Links galore

I can't keep up with all the articles and op/eds about adoption! Here are a few that you should read.

  • This one from Resist Racism is a must-read, especially since it provides more information and context around the New York Times Motherlode blog post by Anita Tedaldi I posted a few days ago.. What is more shocking to me than the actual fact of the disruption of her internationally adopted son is what she has written about in the past regarding her life and adoption. To say she has contradicted herself for what appears (intended or not) for sympathy over the truth of the matter is an understatement. It is adoptive parent misrepresentation and her ex-son has been cast as the cause when the writer should have been looking more closely in the mirror.
  • More about the link above – Thanks to Sharon for providing this link to an NPR interview with Anita Tedaldi, about dissolving her international adoption. The NPR link is http://www.thetakeaway.org/stories/2009/aug/31/ending-adoption/. I think the editor, Lisa Belkin, is fooling herself. She says that people are furious for "talking about it [disruption]." But that's not the point. The criticism isn't about talking about it, the criticism is over the way Tedaldi and Belkin frame the issue. I found both Teldadi and Belkin extrememly annoying, acting like victims in this when I think the only thing I can sympathize with is that they were naive enough to think they were going to be considered heroes for publishing this story. Belkin made some big errors in her editing process and Teldadi could have provided more context to the story about those "inconsistencies" she mentions in the interview.
  • For those of you who are unfamiliar with those inconsistencies, you can read the comments where some people have linked to or excerpted pieces of other articles Tedaldi has written, and here at Resist Racism.
  • I missed this article
    when it was published in late July by a member of Ethica. It is worth
    reading. I found a lot of things I agree with in her analysis. Fighting for orphans by Rachel Schatz Wegner is about the FFOA legislation.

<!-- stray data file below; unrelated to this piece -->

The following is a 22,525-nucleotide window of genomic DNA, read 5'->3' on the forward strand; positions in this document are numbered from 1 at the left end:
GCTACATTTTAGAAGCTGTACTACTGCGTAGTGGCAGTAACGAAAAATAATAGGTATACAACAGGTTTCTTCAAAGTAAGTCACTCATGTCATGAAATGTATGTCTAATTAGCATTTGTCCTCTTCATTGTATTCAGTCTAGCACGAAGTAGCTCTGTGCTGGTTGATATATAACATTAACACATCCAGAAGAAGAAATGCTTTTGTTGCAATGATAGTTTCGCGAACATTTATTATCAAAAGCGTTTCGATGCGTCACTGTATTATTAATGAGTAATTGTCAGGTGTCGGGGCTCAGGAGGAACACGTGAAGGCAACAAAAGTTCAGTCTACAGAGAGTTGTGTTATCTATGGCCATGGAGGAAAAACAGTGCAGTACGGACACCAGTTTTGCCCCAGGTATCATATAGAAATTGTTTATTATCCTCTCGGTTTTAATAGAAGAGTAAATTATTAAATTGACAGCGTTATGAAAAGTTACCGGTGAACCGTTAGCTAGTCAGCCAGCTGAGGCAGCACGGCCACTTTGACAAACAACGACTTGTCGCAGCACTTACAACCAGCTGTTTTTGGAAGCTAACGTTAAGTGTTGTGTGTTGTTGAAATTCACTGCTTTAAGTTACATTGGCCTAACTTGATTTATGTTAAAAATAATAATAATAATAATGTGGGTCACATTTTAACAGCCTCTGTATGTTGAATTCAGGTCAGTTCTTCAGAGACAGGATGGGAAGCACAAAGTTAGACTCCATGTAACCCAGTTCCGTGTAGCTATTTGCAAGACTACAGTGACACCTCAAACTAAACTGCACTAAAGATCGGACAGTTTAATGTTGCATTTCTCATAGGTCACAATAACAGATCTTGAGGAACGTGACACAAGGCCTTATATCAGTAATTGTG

• Woman is accused of killing her adopted Chinese daughter. Story here.

Sue Cotton, head of adoption services at the charity Action for
Children, said that although the parties were "high risk" for the
children involved, they were necessary to counter the "mismatch"
between the kind of children people wanted to adopt and those that were
available.

"Nobody wants to go back to the past, when prospective
adopters viewed children and picked them out of a queue, but the
current mismatch really is dire," she said. "The downside of these
parties is that children will be aware that they are being picked or
not picked at the parties, no matter how sensitive the pre-party
preparation has been. Children who know that families are being sought
for them will always risk feeling rejection, but meeting the adults at
the party will make the letdown even stronger.

"We can't welcome
this idea because we don't know the effect on the children," she added.
"But it is clear that staying as we are is not an option."

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One thought on “Links galore

  1. The Anita Tedaldi post is a tough one. The problem with the relentless personal focus of memoir is that one’s personal story seems to represent more than it actually does. “Proof” for everything turns on personal experience or anecdotes rather than evidence.
    I think she was brave to talk about this disruption–but only up to a point. She says she loves her son and will never forget him, but I think the truly honest thing to say here is that she didn’t connect with him and wasn’t able to love him. If she had framed it in this way–and also enlarged the frame to talk about lack of parental attachment as more than an adoption thing–I would have bought her claim that this experience has made her face her own weaknesses. I’m sure it has, but becoming utterly vulnerable (and perhaps less sympathetic) in print is the only justification we adoptive parents have for telling pieces of our young children’s stories.

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